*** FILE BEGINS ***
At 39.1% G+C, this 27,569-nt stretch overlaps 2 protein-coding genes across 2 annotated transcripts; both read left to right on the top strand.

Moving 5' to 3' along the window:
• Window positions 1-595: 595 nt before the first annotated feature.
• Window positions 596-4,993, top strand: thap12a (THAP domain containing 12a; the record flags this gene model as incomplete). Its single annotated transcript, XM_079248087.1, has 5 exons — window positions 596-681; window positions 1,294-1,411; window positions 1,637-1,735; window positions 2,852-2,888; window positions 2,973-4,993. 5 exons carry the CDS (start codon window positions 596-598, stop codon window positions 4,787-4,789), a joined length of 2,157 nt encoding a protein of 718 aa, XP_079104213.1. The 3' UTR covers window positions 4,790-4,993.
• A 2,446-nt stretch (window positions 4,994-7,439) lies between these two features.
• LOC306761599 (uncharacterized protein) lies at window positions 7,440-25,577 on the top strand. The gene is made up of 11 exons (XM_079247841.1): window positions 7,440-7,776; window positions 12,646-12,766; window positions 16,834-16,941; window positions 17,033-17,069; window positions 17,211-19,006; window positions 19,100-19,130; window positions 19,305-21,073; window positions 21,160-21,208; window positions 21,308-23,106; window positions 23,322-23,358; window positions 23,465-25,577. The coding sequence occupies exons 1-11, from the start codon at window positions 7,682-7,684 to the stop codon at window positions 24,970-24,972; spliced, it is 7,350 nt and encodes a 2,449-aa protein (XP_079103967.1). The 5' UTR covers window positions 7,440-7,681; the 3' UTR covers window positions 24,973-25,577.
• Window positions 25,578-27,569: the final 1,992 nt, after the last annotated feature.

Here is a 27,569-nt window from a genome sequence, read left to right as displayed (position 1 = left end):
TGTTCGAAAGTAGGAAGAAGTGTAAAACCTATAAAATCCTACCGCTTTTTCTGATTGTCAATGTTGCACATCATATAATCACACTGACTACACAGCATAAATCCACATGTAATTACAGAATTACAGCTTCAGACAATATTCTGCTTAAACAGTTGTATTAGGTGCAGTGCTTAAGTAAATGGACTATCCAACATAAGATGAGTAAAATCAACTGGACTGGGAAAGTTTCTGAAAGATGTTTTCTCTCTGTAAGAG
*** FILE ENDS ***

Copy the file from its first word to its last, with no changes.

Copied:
At 39.1% G+C, this 27,569-nt stretch overlaps 2 protein-coding genes across 2 annotated transcripts; both read left to right on the top strand.

Moving 5' to 3' along the window:
• Window positions 1-595: 595 nt before the first annotated feature.
• Window positions 596-4,993, top strand: thap12a (THAP domain containing 12a; the record flags this gene model as incomplete). Its single annotated transcript, XM_079248087.1, has 5 exons — window positions 596-681; window positions 1,294-1,411; window positions 1,637-1,735; window positions 2,852-2,888; window positions 2,973-4,993. 5 exons carry the CDS (start codon window positions 596-598, stop codon window positions 4,787-4,789), a joined length of 2,157 nt encoding a protein of 718 aa, XP_079104213.1. The 3' UTR covers window positions 4,790-4,993.
• A 2,446-nt stretch (window positions 4,994-7,439) lies between these two features.
• LOC306761599 (uncharacterized protein) lies at window positions 7,440-25,577 on the top strand. The gene is made up of 11 exons (XM_079247841.1): window positions 7,440-7,776; window positions 12,646-12,766; window positions 16,834-16,941; window positions 17,033-17,069; window positions 17,211-19,006; window positions 19,100-19,130; window positions 19,305-21,073; window positions 21,160-21,208; window positions 21,308-23,106; window positions 23,322-23,358; window positions 23,465-25,577. The coding sequence occupies exons 1-11, from the start codon at window positions 7,682-7,684 to the stop codon at window positions 24,970-24,972; spliced, it is 7,350 nt and encodes a 2,449-aa protein (XP_079103967.1). The 5' UTR covers window positions 7,440-7,681; the 3' UTR covers window positions 24,973-25,577.
• Window positions 25,578-27,569: the final 1,992 nt, after the last annotated feature.

Here is a 27,569-nt window from a genome sequence, read left to right as displayed (position 1 = left end):
TGTTCGAAAGTAGGAAGAAGTGTAAAACCTATAAAATCCTACCGCTTTTTCTGATTGTCAATGTTGCACATCATATAATCACACTGACTACACAGCATAAATCCACATGTAATTACAGAATTACAGCTTCAGACAATATTCTGCTTAAACAGTTGTATTAGGTGCAGTGCTTAAGTAAATGGACTATCCAACATAAGATGAGTAAAATCAACTGGACTGGGAAAGTTTCTGAAAGATGTTTTCTCTCTGTAAGAG